February 5, 2000
Howard Stringer, chairman and chief executive of Sony, wants to see the American Film Institute take a leadership role in "redefining the moving image in the digital era. This is a de facto revolution and we have to embrace it" ("Stringer Is Chosen to Head AFI's Board of Trustees," by Kathleen Craughwell, Jan. 8). What this really refers to, in everyday English, is shooting movies on videotape rather than film. For some years now, Sony has been waging a campaign to persuade filmmakers that film is old-fashioned, and that video origination is the inevitable future of the industry.
December 24, 1989 |
Akio Morita wasn't the first foreigner to buy a movie studio during a decade when ownership of Hollywood companies began to shift overseas. But because he also is the founder and chairman of the Japanese electronic giant Sony Corp., his purchase last fall of Columbia Pictures Entertainment for $3.4 billion, easily became the decade's most ambitious and controversial move into Hollywood movie-making. Sony's purchase came two years after it bought another American entertainment giant, CBS Records.
December 31, 2012 |
The hit Mark Wahlberg comedy "Ted" topped the DVD sales chart for the second week in a row, easily besting two new competitors: The science-fiction flop "Total Recall" and comedy "Pitch Perfect. " Sony Pictures' "Total Recall," a remake of the 1990 adaptation of a Philip K. Dick story, was the most rented movie the week before Christmas, according to Rentrak Corp. However Universal Pictures' "Ted" and "Pitch Perfect" are not yet available to rent from outlets including Redbox and Netflix.
June 3, 1995
You may have missed a small yet significant reason Sony continues to market the Betamax tape format. About the time Betamax was heading off to obscurity, the Betacam format (which uses the same tape cartridge at a faster speed) was making its way into the broadcast industry. It soon became the worldwide standard for electronic news gathering and remains so today. As long as Sony is churning out tape stock for thousands of Betacams around the globe, keeping the cassettes available to home Betamax users probably isn't as big a deal as it might seem.
February 19, 2013 |
In its first week of release on DVD and Blue-ray, Denzel Washington's action-thriller “Flight” soared to the top of the rental chart but failed to knock "Hotel Transylvania" out of its No. 1 spot in the sales rankings. Paramount's “Flight,” which earned Washington an Oscar nomination, was the most-rented disc in the U.S. during the week ending Feb. 10, but came in second in sales. “Hotel Transylvania,” the computer-animated comedy produced by Sony, was the top seller in its second week since being released on disc.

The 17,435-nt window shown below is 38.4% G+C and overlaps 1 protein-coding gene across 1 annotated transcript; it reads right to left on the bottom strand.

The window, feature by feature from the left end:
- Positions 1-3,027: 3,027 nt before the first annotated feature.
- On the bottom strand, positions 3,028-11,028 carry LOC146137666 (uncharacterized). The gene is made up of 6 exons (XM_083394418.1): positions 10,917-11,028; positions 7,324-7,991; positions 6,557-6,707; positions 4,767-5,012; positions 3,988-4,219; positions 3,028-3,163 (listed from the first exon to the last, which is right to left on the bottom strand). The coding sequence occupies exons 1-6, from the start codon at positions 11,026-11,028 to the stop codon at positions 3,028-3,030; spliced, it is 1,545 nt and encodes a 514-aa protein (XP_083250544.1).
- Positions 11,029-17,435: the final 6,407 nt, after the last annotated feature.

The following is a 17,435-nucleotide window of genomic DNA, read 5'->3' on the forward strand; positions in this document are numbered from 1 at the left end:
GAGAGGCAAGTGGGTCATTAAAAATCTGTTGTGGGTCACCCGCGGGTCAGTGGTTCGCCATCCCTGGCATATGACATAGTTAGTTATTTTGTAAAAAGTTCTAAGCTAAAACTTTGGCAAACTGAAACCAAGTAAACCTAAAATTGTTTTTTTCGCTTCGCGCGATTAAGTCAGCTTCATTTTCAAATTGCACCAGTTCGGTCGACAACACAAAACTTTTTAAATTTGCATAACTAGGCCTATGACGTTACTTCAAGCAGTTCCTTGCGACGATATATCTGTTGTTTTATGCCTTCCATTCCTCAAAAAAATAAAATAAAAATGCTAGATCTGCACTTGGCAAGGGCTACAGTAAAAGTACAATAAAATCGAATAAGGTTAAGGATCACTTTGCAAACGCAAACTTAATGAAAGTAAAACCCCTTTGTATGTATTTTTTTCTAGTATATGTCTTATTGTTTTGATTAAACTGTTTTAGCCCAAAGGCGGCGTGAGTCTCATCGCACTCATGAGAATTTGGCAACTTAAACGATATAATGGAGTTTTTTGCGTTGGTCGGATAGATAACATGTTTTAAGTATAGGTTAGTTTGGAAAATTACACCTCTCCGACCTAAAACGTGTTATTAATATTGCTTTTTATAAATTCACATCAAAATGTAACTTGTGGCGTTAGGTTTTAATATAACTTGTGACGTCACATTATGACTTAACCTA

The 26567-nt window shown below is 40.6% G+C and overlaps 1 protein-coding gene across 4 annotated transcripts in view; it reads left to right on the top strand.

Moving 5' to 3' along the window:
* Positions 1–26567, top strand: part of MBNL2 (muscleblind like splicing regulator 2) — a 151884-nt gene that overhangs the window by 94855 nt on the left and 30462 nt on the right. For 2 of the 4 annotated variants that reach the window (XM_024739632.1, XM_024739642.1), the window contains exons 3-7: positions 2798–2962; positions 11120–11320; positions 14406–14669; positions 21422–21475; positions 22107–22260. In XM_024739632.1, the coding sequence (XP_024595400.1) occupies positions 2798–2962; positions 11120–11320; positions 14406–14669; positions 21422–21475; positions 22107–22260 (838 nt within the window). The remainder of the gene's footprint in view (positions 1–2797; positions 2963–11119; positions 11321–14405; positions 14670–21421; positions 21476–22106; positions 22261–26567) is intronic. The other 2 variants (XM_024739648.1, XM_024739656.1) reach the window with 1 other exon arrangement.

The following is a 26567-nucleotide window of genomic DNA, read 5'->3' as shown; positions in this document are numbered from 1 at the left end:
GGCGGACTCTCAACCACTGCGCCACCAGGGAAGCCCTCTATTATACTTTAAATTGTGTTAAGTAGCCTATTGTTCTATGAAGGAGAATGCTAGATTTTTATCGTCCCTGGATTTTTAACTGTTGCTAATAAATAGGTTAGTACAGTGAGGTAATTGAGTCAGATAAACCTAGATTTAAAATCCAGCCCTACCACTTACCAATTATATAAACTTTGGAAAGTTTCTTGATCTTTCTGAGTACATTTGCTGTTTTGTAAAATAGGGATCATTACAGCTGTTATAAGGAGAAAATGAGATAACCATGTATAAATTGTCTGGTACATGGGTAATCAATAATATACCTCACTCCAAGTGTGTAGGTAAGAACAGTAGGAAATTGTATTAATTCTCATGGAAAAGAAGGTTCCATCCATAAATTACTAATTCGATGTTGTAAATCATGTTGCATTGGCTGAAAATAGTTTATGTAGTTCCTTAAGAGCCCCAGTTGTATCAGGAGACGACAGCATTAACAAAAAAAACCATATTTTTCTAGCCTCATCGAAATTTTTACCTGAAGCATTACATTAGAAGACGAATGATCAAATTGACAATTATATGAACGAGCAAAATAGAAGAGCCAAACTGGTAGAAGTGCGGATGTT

January 19, 2014 |
All companies sit somewhere in a supply chain. Most have competitors and collaborators. And yet we look at businesses very often in isolation - as if their results depend solely on their own separate efforts. The principal achievement of the book "Network Advantage: How to Unlock Value From Your Alliances and Partnerships" is to draw attention to the importance of these broader networks to the success or failure of businesses. With detailed and thoroughly researched case studies, the authors - Henrich Greve and Andrew Shipilov of INSEAD global graduate business school and Timothy Rowley of the Rotman School of Management in Toronto - show how to take a more systematic approach to the portfolio of networks and alliances in which businesses find themselves.
October 4, 1987
Sony's effort to buy CBS Records ("Sony Has Made $1.8 Billion Offer to Buy CBS Records," Sept. 12) could preface a new chapter in "The Selling of America." With so many household American brand names already in foreign hands--GE, Norelco, Magnavox, Philco, Smith-Corona and others--it may be hard to be concerned about the purchase of a record company even if it is the world's largest. We've sold off our consumer electronics hardware businesses to foreigners, why not sell off the software as well?
July 16, 2013 |
Sony Pictures is skipping over ”The Lost Symbol” and heading into an “Inferno,” announcing Tuesday that the 2013 Dan Brown novel will be its next Robert Langdon movie. The studio has hired writer David Koepp, who penned the 2009 hit “Angels & Demons” based on Brown's novel of the same name, and aims to release the movie in December 2015. Tom Hanks is attached to return in the Langdon role; no director has been announced. Released in May, the “Inferno” novel centers on Langdon and his partner Sienna, who are off on an adventure in Florence, Italy, sparked by a clue on a modified rendition of Botticelli's “Map of Hell.” The book, the fourth in the Langdon series, quickly became a bestseller upon its release.